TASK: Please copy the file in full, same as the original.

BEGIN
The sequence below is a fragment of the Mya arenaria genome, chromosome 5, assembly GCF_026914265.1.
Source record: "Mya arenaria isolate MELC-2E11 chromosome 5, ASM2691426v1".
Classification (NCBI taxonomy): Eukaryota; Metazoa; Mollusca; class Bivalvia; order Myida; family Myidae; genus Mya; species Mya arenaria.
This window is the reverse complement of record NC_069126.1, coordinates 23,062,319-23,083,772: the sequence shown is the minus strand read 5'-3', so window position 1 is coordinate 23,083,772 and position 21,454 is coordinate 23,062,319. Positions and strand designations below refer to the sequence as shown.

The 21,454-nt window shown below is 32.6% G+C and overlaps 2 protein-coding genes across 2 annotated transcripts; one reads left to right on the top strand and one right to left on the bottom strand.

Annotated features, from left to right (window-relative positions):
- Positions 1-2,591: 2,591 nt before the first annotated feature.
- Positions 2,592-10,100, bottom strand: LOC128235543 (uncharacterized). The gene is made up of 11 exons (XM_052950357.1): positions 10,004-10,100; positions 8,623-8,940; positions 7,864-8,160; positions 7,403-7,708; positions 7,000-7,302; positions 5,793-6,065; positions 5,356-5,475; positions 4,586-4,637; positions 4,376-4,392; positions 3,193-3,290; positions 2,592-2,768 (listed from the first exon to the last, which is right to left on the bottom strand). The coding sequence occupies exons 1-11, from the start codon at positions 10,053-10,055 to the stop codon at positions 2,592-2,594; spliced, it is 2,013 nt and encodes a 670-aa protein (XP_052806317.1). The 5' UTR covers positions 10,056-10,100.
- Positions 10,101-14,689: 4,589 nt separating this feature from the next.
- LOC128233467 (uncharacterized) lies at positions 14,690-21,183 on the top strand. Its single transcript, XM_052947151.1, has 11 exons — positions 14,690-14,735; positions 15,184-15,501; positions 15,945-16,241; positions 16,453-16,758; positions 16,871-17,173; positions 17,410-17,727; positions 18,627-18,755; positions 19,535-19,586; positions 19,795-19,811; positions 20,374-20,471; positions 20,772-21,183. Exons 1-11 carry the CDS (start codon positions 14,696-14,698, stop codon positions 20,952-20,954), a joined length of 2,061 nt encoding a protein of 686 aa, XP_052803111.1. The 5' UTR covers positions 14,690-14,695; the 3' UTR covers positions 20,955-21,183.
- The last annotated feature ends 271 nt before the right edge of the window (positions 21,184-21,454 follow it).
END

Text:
The sequence below is a fragment of the Mya arenaria genome, chromosome 5, assembly GCF_026914265.1.
Source record: "Mya arenaria isolate MELC-2E11 chromosome 5, ASM2691426v1".
Classification (NCBI taxonomy): Eukaryota; Metazoa; Mollusca; class Bivalvia; order Myida; family Myidae; genus Mya; species Mya arenaria.
This window is the reverse complement of record NC_069126.1, coordinates 23,062,319-23,083,772: the sequence shown is the minus strand read 5'-3', so window position 1 is coordinate 23,083,772 and position 21,454 is coordinate 23,062,319. Positions and strand designations below refer to the sequence as shown.

The 21,454-nt window shown below is 32.6% G+C and overlaps 2 protein-coding genes across 2 annotated transcripts; one reads left to right on the top strand and one right to left on the bottom strand.

Annotated features, from left to right (window-relative positions):
- Positions 1-2,591: 2,591 nt before the first annotated feature.
- Positions 2,592-10,100, bottom strand: LOC128235543 (uncharacterized). The gene is made up of 11 exons (XM_052950357.1): positions 10,004-10,100; positions 8,623-8,940; positions 7,864-8,160; positions 7,403-7,708; positions 7,000-7,302; positions 5,793-6,065; positions 5,356-5,475; positions 4,586-4,637; positions 4,376-4,392; positions 3,193-3,290; positions 2,592-2,768 (listed from the first exon to the last, which is right to left on the bottom strand). The coding sequence occupies exons 1-11, from the start codon at positions 10,053-10,055 to the stop codon at positions 2,592-2,594; spliced, it is 2,013 nt and encodes a 670-aa protein (XP_052806317.1). The 5' UTR covers positions 10,056-10,100.
- Positions 10,101-14,689: 4,589 nt separating this feature from the next.
- LOC128233467 (uncharacterized) lies at positions 14,690-21,183 on the top strand. Its single transcript, XM_052947151.1, has 11 exons — positions 14,690-14,735; positions 15,184-15,501; positions 15,945-16,241; positions 16,453-16,758; positions 16,871-17,173; positions 17,410-17,727; positions 18,627-18,755; positions 19,535-19,586; positions 19,795-19,811; positions 20,374-20,471; positions 20,772-21,183. Exons 1-11 carry the CDS (start codon positions 14,696-14,698, stop codon positions 20,952-20,954), a joined length of 2,061 nt encoding a protein of 686 aa, XP_052803111.1. The 5' UTR covers positions 14,690-14,695; the 3' UTR covers positions 20,955-21,183.
- The last annotated feature ends 271 nt before the right edge of the window (positions 21,184-21,454 follow it).